Restoring forest health in Washington


Lens, a new political and business news site in Washington, recently took a multi-tiered look at the state’s poor forest health, the various reasons why federal forests here aren’t actively managed and how more management would help.

The feds, for one, need to take a more active role, especially as Washington’s federal forests increasingly become a tinderbox for wildfires, according to forestry leaders.

Private landowners are…hoping the Forest Service will take a more vigorous role in managing its forests so they have a “healthy neighbor,” said Cindy Mitchell. Mitchell is the senior director of public affairs for the Washington Forest Protection Association.

Absent a more active role, the Forest Service will be “creating a condition that results in a McMurray,” she said in reference to the ongoing Fort McMurray fire in Canada. The wildfire has burned 1,457,910 acres so far.

Cross-laminated timber has incredible promise in providing a environmentally sustainable building material and in turn, helping to maximize the use of harvested timber, said Thomas DeLuca, director of the School of Environmental and Forest Sciences at University of Washington.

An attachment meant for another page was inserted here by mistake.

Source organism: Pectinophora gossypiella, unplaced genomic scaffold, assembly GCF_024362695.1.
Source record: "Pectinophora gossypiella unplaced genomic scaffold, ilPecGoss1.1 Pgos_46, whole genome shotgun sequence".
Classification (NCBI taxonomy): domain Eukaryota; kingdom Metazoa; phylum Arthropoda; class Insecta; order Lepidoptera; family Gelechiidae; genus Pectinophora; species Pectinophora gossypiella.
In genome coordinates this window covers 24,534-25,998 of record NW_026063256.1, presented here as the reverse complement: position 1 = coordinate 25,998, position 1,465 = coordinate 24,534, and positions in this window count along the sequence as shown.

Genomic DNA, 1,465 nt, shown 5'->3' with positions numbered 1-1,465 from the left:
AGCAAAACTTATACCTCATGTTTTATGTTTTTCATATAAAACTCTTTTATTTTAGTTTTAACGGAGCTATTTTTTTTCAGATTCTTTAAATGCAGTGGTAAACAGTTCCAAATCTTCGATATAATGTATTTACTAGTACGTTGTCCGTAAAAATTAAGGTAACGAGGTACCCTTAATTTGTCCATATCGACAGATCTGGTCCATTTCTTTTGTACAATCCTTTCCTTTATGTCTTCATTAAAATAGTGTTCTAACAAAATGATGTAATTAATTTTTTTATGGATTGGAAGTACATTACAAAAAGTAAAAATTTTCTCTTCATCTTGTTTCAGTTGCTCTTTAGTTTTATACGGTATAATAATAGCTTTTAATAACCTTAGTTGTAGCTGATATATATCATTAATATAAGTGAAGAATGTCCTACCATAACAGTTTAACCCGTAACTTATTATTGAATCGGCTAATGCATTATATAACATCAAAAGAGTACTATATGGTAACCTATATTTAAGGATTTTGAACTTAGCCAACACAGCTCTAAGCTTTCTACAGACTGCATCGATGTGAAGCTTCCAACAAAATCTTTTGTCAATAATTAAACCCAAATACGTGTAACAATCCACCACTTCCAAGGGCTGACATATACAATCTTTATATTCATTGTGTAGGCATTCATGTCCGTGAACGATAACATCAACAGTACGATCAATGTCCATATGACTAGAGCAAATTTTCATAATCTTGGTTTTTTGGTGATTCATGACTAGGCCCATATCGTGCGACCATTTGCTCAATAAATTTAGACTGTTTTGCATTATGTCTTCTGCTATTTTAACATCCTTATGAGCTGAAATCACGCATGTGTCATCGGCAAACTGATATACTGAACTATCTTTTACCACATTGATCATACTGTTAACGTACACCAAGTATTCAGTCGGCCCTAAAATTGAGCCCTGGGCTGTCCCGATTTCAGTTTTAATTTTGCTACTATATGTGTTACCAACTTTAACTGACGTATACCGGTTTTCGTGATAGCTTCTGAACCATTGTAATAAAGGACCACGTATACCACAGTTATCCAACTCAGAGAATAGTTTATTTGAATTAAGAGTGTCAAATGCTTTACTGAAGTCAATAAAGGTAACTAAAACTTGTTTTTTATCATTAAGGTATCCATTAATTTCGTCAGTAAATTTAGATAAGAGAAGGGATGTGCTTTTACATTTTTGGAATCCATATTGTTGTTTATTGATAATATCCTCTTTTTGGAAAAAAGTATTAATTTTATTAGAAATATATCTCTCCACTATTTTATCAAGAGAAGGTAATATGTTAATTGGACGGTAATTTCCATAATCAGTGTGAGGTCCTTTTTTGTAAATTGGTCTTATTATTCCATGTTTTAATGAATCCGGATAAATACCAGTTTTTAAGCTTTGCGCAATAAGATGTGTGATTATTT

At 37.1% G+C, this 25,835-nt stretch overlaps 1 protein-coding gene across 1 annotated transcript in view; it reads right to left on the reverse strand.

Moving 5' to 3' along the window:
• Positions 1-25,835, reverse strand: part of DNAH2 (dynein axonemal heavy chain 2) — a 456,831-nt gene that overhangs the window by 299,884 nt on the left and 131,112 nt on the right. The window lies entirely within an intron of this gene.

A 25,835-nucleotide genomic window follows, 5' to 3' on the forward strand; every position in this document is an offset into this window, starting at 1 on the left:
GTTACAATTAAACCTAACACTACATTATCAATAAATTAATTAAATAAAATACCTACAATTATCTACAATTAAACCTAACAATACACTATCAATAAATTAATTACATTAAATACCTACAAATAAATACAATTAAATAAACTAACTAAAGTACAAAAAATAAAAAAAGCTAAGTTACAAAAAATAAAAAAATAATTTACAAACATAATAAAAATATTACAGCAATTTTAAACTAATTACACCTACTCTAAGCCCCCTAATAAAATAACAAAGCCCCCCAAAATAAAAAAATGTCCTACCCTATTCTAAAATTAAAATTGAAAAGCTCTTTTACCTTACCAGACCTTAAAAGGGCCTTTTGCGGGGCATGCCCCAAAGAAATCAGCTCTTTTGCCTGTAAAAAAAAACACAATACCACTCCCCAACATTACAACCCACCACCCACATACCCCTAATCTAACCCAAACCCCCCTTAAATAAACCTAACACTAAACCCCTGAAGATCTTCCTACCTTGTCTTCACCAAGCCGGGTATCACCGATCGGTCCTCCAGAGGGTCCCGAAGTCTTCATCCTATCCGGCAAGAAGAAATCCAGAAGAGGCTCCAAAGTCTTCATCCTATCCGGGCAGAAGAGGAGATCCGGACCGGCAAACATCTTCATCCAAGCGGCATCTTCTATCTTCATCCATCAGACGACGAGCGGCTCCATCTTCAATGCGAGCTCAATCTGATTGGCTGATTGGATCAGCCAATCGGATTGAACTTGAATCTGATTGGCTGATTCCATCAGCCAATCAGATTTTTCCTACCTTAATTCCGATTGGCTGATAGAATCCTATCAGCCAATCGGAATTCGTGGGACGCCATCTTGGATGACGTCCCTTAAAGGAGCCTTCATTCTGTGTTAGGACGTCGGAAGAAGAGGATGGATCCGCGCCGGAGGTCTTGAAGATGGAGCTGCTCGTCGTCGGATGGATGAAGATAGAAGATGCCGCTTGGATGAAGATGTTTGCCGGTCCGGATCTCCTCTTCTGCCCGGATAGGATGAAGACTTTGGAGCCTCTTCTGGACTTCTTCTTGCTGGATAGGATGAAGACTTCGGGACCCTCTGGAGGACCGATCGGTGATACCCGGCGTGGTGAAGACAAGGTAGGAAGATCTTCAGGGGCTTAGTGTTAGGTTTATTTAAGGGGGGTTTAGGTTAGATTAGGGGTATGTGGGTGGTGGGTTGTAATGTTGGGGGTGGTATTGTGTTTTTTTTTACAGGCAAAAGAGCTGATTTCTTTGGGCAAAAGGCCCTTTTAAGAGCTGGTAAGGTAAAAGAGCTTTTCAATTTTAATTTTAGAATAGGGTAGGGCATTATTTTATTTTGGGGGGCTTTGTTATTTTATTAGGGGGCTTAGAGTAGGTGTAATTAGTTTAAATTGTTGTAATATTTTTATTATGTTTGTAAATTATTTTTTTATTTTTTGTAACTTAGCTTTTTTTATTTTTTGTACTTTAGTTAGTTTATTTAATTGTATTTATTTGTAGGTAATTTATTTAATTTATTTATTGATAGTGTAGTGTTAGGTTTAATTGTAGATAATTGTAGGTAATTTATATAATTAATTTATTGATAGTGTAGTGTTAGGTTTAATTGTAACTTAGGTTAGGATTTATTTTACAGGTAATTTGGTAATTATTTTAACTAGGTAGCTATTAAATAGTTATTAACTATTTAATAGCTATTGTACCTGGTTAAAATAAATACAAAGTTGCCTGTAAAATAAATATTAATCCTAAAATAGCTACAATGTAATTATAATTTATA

Deluca says advances in CLT production could expand the uses of narrow trees culled for forest health, and create market demand. This would give the Forest Service a financial incentive to remove relatively young tree stands in national forests where logging abruptly ceased decades ago.

“It sounds like a pipe dream but I think it’s absolutely possible,” Deluca said at a January 28 meeting of the Senate Ways and Means Committee.

The benefits of using thinner trees to produce CLT could go even further.

If they manage to find a way to expand the use of thinner trees for CLT, the next step would be to create financial incentives for private CLT mills to open up in the state, said (Bernard Bormann, Director of UW’s Olympic Natural Resources Center, based in Forks).

The nearest CLT mills to Washington are in Oregon and British Columbia.

…Bormann believes logging thinner trees for CLT could be one way around the “old timber wars,” because it only involves logging newer trees that would be removed anyway as part of mechanical thinning projects.

Along with new job creation, another potential benefit from CLT-based logging is additional funding for local schools and roads in the counties where the trees are located. Proceeds from both federal and state timber sales go to public schools and roads. However, only state forests are required to generate profit from logging.